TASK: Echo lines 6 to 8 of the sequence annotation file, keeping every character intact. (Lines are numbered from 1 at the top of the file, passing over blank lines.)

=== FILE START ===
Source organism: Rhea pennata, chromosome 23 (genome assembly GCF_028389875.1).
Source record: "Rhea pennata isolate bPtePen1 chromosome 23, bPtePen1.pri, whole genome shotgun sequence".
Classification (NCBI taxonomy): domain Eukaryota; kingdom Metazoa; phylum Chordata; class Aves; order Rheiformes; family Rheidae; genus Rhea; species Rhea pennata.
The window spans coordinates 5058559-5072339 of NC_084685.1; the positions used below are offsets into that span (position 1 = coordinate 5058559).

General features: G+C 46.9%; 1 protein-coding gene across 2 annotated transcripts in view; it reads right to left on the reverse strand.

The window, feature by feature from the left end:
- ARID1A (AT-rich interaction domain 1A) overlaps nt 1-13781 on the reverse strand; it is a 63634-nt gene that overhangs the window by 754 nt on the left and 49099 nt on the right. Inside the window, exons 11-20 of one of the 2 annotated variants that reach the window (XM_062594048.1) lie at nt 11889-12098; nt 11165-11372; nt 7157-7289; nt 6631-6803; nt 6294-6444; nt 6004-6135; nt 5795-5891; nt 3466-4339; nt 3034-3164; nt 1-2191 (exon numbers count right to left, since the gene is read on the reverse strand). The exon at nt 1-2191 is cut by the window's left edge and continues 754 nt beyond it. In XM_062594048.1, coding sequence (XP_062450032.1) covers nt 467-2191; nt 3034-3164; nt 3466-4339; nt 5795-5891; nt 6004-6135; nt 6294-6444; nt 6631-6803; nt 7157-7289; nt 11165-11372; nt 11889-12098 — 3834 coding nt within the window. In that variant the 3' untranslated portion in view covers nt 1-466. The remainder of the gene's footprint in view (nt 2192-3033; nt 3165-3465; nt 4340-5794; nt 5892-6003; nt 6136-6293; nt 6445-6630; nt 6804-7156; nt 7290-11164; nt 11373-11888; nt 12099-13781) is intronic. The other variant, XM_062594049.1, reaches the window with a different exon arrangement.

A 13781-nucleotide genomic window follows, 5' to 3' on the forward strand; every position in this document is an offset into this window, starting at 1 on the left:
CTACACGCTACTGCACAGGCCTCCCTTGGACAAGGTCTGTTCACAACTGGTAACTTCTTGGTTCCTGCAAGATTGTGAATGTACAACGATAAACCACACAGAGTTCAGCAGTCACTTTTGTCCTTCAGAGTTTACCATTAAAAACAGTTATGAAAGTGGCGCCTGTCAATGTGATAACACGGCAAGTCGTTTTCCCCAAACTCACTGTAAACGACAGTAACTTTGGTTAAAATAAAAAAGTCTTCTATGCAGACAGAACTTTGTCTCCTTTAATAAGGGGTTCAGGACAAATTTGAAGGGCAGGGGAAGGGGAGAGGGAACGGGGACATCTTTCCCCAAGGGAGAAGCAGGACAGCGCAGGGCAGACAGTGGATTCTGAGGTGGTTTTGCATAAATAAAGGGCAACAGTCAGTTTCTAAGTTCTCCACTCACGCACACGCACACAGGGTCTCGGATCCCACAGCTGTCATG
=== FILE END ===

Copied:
The window, feature by feature from the left end:
- ARID1A (AT-rich interaction domain 1A) overlaps nt 1-13781 on the reverse strand; it is a 63634-nt gene that overhangs the window by 754 nt on the left and 49099 nt on the right. Inside the window, exons 11-20 of one of the 2 annotated variants that reach the window (XM_062594048.1) lie at nt 11889-12098; nt 11165-11372; nt 7157-7289; nt 6631-6803; nt 6294-6444; nt 6004-6135; nt 5795-5891; nt 3466-4339; nt 3034-3164; nt 1-2191 (exon numbers count right to left, since the gene is read on the reverse strand). The exon at nt 1-2191 is cut by the window's left edge and continues 754 nt beyond it. In XM_062594048.1, coding sequence (XP_062450032.1) covers nt 467-2191; nt 3034-3164; nt 3466-4339; nt 5795-5891; nt 6004-6135; nt 6294-6444; nt 6631-6803; nt 7157-7289; nt 11165-11372; nt 11889-12098 — 3834 coding nt within the window. In that variant the 3' untranslated portion in view covers nt 1-466. The remainder of the gene's footprint in view (nt 2192-3033; nt 3165-3465; nt 4340-5794; nt 5892-6003; nt 6136-6293; nt 6445-6630; nt 6804-7156; nt 7290-11164; nt 11373-11888; nt 12099-13781) is intronic. The other variant, XM_062594049.1, reaches the window with a different exon arrangement.

A 13781-nucleotide genomic window follows, 5' to 3' on the forward strand; every position in this document is an offset into this window, starting at 1 on the left: